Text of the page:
In prior Kitchen Tech columns, I’ve shown you succulence-creating sous vide water baths, and discussed the joys of rotisserie roasting. This week’s column discusses another restaurant-quality cooking tool that home chefs can easily use: pressure cookers. Similar in appearance to regular lidded pots, pressure cookers rely on a bit of science — specifically, the higher the pressure, the quicker things cook — to create finished dishes up to 70% faster than normal.
This is the key secret behind Chick Fil A’s renowned original chicken sandwich, as well as some of the country’s best fried chicken — pressure cookers can rapidly make food that’s crispy on the outside and soft on the inside, or entirely soft, depending on your needs. They’re also the #3-ranked “invaluable modernist tool” in the next-generation cookbook Modernist Cuisine at Home, notably placed one spot ahead of sous vide water baths. But they’re not (yet) ubiquitous in the United States. Below, I’ll explain why a pressure cooker should have a place in your kitchen.
The Basic Concept
All pressure cookers work the same way. A special vacuum-sealed lid goes on top of a pot, locking into place for safety. As heat is applied to the bottom of the pot, steam builds up inside, raising the pressure to 15PSI in the sealed chamber. This pressure change increases the boiling point of liquids, which makes food cook faster.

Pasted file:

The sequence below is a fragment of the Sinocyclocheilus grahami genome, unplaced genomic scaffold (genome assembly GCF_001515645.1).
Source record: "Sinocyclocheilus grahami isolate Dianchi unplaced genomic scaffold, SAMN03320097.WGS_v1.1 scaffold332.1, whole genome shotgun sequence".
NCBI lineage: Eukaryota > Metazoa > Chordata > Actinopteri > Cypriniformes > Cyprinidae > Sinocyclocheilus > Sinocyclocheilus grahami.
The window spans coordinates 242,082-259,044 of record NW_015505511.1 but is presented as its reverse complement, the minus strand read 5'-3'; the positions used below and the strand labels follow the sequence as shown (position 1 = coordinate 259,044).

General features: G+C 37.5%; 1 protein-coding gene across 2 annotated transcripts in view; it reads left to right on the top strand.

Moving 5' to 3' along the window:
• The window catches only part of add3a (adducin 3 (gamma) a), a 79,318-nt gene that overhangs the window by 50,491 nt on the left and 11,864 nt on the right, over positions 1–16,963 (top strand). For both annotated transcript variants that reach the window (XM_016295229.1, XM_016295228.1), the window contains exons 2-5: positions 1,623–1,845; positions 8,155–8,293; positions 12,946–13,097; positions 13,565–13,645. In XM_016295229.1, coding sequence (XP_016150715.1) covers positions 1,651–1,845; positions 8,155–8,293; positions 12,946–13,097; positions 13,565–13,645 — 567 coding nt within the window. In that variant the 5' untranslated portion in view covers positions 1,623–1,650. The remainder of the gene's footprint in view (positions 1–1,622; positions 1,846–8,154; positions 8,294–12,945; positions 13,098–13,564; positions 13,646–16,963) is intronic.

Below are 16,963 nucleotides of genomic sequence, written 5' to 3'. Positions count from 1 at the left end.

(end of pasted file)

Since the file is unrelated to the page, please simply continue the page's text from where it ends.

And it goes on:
Pressure cooking also makes food juicier. Unlike typical stove-top cooking, where moisture gets released and food dries as it cooks, pressure cooking seals moisture in — just like sous vide. Pressure cookers, however, operate at high temperatures and can cook with either oil or water, whereas sous vide runs at lower temperatures and is limited to cooking with water. These differences enable pressure cookers to caramelize, create crispy outer skins, and work wonders with batter, all at rapid speeds. The photo above shows the pressure cooker filled with oil and battered chicken, 30 seconds before the lid was put on.
That’s how Chick-Fil-A is able to offer phenomenal breaded chicken sandwiches so quickly after you’ve placed an order — and how you can skip Chick-Fil-A to do the same thing at home. The chicken here went from raw to finished (and restaurant-quality awesome) in only three minutes, following this Serious Eats recipe and these simple pressure cooking instructions. Time-consuming rice (paella) and bean recipes can see their cooking times cut in half with pressure cooking; caramelization caused by the higher heats can even add depth to soups. The speeds, textures, and flavors achieved by pressure cooking would be impossible with sous vide, which is why pressure cookers rank so highly with the Modernist Cuisine team and other professional chefs.